Nick Slawicz investigates tomorrow’s cars before taking a close up look at today’s electric vehicles.
In 2006, Chris Paine’s documentary Who Killed the Electric Car? was released to lukewarm (but still generally favourable) critical consensus. A common complaint, however, centres on its polemical view that the auto industry’s future lies in the battery electric car (BEV), implying a lack of alternatives as serious contenders for the title of Car of Tomorrow.
But this is not the case, and research is ongoing into dozens of fuel sources, ranging from the well known (liquid petroleum gas, hydrogen, biofuels made from renewable plant material) to the less publicised (liquid nitrogen, compressed air). There are also the outright ridiculous: despite its breaking two out of the three laws of thermodynamics, claims of a car fuelled entirely by water have been running wild since at least 1935. Though several websites offer engineering schematics and testimonials as to its success, there is no proof that it works under laboratory conditions.
Assuming for a moment that Big Oil is not attempting to smother the threat of water-fuelled vehicles, it seems likely that whichever fuel source powers the car of the future is going to have some serious drawbacks. Fossil fuels release harmful gases into the atmosphere. Biofuels generally have a lower efficiency than fossil fuels, and may produce harmful by-products at the point of production. Hydrogen fuel cells emit water only at the user’s end, and still require a lot of energy – and thus harmful waste – to manufacture; they are also subject to “leaching”’, which is when (like a helium balloon) the fuel seeps through the container itself and is lost without being used. BEVs work well, but currently have a limited range and are significantly more expensive than internal combustion engines.
It seems as though a compromise is needed for now. And, with the infrastructure already in place for gasoline-powered vehicles, an economic downturn and a waiting period of years before a single suitable alternative could be implemented (let alone supported for multiple vehicular energy sources), that compromise may well be the hybrid electric, which has already been snapped up by millions of people around the globe. Sales of the Toyota Prius alone reached 38,600 in the UK between 1997 and 2010, and show no signs of slowing down. Yet, improvements to all alternative fuel sources will come about with funding and effort from industry. When the clear successor to petrol power emerges, as it must, billions of pounds will be up for grabs – and the environmental benefits will be felt by all future generations.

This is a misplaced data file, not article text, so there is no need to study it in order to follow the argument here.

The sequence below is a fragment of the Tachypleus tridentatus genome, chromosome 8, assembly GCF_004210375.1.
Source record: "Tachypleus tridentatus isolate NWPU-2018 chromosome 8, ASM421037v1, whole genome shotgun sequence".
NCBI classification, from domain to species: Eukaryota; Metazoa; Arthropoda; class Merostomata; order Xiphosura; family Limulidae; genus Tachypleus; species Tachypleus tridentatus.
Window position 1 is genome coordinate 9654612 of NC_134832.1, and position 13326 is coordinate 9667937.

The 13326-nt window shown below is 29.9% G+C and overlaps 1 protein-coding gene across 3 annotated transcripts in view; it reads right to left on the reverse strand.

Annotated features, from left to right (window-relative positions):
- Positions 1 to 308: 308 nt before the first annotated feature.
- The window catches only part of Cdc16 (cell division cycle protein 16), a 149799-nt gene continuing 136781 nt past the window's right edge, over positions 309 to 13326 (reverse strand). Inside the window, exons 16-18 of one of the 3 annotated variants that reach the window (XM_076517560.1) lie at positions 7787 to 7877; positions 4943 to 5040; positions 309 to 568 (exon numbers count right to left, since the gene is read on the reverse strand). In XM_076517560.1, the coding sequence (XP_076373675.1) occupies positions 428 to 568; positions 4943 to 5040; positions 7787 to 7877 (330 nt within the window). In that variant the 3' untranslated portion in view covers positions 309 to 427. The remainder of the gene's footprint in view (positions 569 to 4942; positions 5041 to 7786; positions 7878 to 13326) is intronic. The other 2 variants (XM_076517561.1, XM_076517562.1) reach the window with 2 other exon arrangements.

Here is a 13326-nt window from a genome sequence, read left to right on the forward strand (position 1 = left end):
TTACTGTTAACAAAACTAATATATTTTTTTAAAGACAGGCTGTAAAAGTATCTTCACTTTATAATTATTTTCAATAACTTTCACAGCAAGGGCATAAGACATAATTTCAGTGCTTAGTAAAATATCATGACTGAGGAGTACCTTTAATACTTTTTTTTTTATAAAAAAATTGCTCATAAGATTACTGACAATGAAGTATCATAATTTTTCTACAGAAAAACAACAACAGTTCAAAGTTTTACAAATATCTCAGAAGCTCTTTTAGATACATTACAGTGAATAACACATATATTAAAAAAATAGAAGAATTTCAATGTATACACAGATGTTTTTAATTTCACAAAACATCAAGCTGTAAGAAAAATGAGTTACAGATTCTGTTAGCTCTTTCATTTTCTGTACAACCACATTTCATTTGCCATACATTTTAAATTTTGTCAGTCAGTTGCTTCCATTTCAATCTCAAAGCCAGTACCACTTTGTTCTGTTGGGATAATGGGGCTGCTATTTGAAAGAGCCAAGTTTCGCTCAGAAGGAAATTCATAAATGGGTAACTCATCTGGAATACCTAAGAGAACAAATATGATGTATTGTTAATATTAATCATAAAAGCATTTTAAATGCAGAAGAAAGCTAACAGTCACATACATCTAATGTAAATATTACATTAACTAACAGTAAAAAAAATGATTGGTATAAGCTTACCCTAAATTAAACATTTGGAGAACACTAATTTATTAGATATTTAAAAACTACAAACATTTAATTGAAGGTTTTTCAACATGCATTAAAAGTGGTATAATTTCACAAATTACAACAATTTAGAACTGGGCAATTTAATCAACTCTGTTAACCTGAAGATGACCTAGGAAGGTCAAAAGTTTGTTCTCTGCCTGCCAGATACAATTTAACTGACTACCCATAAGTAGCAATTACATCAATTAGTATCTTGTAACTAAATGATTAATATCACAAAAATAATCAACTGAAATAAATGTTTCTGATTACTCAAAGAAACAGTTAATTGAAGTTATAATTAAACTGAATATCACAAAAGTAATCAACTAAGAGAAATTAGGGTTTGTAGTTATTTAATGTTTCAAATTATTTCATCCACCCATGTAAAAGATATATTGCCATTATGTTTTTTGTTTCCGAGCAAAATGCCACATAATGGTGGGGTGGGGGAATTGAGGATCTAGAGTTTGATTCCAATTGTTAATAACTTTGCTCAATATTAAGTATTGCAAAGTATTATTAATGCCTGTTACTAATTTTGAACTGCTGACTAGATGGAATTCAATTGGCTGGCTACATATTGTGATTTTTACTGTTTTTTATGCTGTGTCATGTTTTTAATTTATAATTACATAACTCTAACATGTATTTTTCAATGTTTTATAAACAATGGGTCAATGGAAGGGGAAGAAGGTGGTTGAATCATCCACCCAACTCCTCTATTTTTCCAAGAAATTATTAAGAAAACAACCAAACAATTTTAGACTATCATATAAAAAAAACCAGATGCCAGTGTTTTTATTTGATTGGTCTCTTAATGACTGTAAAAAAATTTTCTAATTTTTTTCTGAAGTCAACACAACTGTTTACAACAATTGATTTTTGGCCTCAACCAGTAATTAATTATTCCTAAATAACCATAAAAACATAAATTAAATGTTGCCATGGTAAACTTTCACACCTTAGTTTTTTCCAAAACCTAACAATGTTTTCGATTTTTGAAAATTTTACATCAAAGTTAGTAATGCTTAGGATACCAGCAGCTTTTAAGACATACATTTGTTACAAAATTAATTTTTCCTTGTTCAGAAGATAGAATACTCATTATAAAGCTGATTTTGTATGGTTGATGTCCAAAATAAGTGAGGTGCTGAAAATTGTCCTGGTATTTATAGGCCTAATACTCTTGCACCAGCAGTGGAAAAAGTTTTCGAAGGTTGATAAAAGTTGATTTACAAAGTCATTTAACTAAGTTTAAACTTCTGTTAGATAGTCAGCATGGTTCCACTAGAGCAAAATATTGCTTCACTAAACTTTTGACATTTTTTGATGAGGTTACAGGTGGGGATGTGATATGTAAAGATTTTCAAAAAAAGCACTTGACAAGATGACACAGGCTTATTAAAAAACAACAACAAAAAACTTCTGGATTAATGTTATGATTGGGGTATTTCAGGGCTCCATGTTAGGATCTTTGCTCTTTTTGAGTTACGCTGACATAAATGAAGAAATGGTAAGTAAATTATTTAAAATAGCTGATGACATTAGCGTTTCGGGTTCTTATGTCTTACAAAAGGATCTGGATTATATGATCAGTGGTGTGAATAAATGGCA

The electric car might be a promising option in the future of alternative fuel vehicles, but it is not without its flaws. In the recently-released RAC Report on Motoring for 2010 32 percent of respondents stated they would “definitely consider buying an environmentally friendly car”, with an additional 56 percent claiming they “might” consider this as an option. However, fewer than half of those polled stated that an electric car would be a consideration.
And why is this the case? Worries about the practicality of electric cars are many and varied, including the top speed and the distance they can be driven between charges, both of which, in the past, have been limiting factors in the development of battery electric vehicles (BEVs).
Thankfully, we’re now past the stage of the concept car, and new production cars are emerging that are designed to fix the perceived problems and test the boundaries of what BEVs can do. The most famous of these is probably the Tesla Roadster – developed two years ago in America and currently available for approximately £87,000. It offers an impressive range and speed: a travelling distance of 245 miles per charge and 0–60 mph in 3.7 seconds.
More recent developments in BEV technology have resulted in the production of the Nissan Leaf, the latest darling of the environmental movement. Although its top speed and average miles per charge are low compared to the Tesla Roadster (0–60 mph in 7 seconds and between 73 and 100 miles per charge, depending on which source you go to), so is the price tag: at £23,990 (including the new 20 percent VAT rate), the Leaf is proof that affordable electric cars are a practical solution, even if they are not yet as widespread as they could be. In fact, the car industry seems so confident its future lies in this direction it has already awarded the Nissan Leaf 2011 European Car of the Year.
As the question of BEV technology’s future success is still up in the air, we environmentally concerned can remain confident that it is being given every opportunity to flourish in the automobile marketplace.